Orioles get one-hit by Seattle's Washburn

The video scoreboards at Safeco Field weren't working throughout the Orioles' series opener against the Seattle Mariners on Monday night, sparing the Orioles a visual reminder of just how thoroughly they were dominated by Jarrod Washburn.

The Mariners left-hander turned in the finest performance of his lengthy career, tossing a one-hit shutout against the reeling Orioles, who offered little resistance in falling, 5-0, in front of announced 24,018.

"He pitched one of the best games in major league baseball all season," Orioles manager Dave Trembley said. "I give him credit. He was on his game. Boy, he certainly pitched a gem."

In a masterful 110-pitch performance, Washburn retired the first 11 Orioles and the final 16 as only Nick Markakis' opposite-field single that bounced just in front of left fielder Ryan Langerhans with two outs in the fourth inning saved the Orioles the indignity of a perfect game.

They still absorbed their fifth shutout of the season and became the first Orioles team to be victimized by a one-hit shutout since the Toronto Blue Jays' Paul Menhart did it Aug. 2, 1995.

The Orioles, who got another quality start from rookie Brad Bergesen in the loss, have dropped three in a row and seven of nine as they continue to limp toward the All-Star break. In seven games against the Mariners this season, the Orioles have scored a total of 12 runs, including only one in 16 innings against Washburn this year.

"If it wasn't for Nick's little hit out to left, he's got a perfect game. He was that good," Orioles designated hitter Aubrey Huff said. "I saw one pitch to hit, and I hit it to left. He's just one of those guys. I feel comfortable against him every time I step into the box, and he just gets you out. That's just something he's done my whole career. I never feel like I'm overmatched. He just gets me out every time."

Bergesen probably had his worst start in more than a month, but that said more about his recent string of solid performances than his effort Monday, when he allowed four runs (three earned) in six innings in his first loss since May 19, a span of nine outings.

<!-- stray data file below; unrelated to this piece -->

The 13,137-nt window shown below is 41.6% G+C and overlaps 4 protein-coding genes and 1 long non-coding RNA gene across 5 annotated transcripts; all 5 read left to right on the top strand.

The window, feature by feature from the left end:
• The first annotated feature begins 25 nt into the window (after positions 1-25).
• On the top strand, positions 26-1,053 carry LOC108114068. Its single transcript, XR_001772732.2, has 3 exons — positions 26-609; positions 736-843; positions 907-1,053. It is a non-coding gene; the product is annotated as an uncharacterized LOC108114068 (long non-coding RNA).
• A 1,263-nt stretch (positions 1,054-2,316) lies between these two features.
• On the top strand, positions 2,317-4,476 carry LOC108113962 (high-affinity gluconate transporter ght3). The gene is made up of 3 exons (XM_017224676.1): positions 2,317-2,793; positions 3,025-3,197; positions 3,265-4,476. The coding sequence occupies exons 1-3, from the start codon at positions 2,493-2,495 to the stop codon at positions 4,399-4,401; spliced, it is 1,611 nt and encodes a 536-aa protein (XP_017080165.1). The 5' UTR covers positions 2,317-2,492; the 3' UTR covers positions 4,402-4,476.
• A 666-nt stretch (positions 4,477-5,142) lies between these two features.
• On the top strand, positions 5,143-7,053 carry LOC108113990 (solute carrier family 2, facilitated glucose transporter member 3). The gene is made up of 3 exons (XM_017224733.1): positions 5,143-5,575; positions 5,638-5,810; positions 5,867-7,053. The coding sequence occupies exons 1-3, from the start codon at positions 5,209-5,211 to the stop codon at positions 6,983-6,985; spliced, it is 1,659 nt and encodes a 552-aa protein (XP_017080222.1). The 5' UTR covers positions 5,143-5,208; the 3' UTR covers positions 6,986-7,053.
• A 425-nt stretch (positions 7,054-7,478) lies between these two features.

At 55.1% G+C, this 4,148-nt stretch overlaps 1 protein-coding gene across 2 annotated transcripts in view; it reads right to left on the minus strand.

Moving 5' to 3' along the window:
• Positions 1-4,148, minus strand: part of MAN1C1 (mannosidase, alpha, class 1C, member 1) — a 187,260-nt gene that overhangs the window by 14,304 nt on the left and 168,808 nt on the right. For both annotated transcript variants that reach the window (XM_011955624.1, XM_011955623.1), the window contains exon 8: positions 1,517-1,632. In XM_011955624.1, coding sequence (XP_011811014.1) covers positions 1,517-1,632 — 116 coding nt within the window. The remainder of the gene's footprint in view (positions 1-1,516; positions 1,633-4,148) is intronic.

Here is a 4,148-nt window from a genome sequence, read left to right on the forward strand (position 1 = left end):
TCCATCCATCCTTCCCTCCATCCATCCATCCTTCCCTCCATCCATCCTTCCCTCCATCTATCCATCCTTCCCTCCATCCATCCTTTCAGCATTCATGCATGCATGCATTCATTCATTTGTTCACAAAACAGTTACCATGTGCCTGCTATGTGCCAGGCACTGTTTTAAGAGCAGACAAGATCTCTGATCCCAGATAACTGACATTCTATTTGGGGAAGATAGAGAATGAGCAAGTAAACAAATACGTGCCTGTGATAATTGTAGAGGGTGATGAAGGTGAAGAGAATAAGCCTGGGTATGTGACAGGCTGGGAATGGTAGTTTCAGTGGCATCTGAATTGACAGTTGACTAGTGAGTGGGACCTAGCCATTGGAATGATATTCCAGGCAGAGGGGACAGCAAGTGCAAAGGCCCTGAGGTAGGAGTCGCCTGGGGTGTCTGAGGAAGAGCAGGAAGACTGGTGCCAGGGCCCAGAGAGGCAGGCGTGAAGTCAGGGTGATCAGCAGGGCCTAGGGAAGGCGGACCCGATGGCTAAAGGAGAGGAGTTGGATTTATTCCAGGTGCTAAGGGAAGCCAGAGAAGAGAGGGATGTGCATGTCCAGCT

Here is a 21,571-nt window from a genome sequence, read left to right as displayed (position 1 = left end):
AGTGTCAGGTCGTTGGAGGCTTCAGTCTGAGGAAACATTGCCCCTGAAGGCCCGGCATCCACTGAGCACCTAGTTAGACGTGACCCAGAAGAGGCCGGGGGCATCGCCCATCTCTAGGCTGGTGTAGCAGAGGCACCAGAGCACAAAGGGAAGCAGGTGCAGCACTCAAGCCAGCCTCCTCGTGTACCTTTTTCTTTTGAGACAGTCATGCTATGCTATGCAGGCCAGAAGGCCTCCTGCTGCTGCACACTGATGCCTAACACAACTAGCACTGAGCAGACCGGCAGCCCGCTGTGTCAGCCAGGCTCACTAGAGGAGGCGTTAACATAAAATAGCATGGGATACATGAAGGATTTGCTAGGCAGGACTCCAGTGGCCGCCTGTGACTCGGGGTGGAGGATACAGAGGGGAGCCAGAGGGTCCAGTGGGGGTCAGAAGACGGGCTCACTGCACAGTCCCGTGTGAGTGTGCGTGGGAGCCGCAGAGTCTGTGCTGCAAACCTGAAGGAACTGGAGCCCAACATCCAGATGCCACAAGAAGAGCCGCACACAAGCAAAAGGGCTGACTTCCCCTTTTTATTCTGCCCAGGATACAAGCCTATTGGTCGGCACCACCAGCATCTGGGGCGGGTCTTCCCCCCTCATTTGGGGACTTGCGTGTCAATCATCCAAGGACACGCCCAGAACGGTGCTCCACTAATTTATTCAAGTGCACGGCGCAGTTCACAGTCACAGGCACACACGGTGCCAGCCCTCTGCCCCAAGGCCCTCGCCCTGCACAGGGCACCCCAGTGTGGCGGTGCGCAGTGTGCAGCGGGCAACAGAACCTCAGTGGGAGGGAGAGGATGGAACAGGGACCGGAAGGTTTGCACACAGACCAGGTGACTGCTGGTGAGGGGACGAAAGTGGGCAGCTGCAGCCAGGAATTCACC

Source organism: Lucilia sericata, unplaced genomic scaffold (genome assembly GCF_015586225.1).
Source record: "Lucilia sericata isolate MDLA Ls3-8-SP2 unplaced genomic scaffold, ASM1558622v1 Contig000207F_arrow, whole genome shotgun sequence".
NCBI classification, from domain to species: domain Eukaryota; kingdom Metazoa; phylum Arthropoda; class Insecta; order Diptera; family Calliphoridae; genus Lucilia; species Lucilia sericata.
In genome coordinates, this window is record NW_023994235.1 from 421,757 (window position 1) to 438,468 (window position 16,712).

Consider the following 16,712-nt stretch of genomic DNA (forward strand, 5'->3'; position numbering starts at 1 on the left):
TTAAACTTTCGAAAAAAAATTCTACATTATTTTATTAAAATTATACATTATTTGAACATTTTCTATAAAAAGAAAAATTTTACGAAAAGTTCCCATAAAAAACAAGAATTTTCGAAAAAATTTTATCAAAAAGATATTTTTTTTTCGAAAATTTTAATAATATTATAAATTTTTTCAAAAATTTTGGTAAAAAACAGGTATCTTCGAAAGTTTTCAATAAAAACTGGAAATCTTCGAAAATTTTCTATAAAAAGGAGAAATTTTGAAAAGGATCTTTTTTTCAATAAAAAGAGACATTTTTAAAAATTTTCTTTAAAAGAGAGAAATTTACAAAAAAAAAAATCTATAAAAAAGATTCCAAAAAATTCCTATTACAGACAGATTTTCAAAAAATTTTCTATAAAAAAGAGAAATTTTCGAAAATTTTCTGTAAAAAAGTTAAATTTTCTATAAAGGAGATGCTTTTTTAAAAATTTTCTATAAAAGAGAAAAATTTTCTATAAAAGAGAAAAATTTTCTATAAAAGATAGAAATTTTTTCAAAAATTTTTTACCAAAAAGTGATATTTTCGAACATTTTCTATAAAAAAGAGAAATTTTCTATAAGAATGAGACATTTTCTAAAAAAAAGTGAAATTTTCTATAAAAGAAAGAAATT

"He was off today and didn't have his great stuff, but yet he still gave us a chance to win," Orioles catcher Matt Wieters said. "I think he did a tremendous job without his 'A' stuff."

The Orioles starter made a few mistakes and was also taken by surprise when Mariners first baseman Russell Branyan swung at his 3-0 pitch in the first inning, sending it deep over the wall in left-center field for his 21st homer. Ichiro Suzuki added a two-out RBI single in the fifth after shortstop Robert Andino's two-base throwing error, and Chris Woodward slammed a two-run double in the sixth.

"I'll take Brad Bergesen, the way he pitches, the way he competes," Trembley said. "He keeps you in the game. It just so happened that Washburn was much better tonight."

Washburn was so dominant that he went to three-ball counts to only three of the 28 batters that he faced. He wasn't overpowering, just extremely precise, throwing 75 of his 110 pitches for strikes. The Orioles hit about five balls hard the entire night, and all of them went right at Mariners defenders.

He struck out three, getting most of his outs on weakly struck ground balls or pop-ups.

"Let's give credit where credit is due," Trembley said when asked whether he was satisfied with his lineup's approach. "Washburn pitched a great game. He completely dominated the game. That's as good of a game I've seen pitched against us all year."

It was Washburn's first one-hitter and the first by a Mariner since Safeco Field opened during the 1999 season.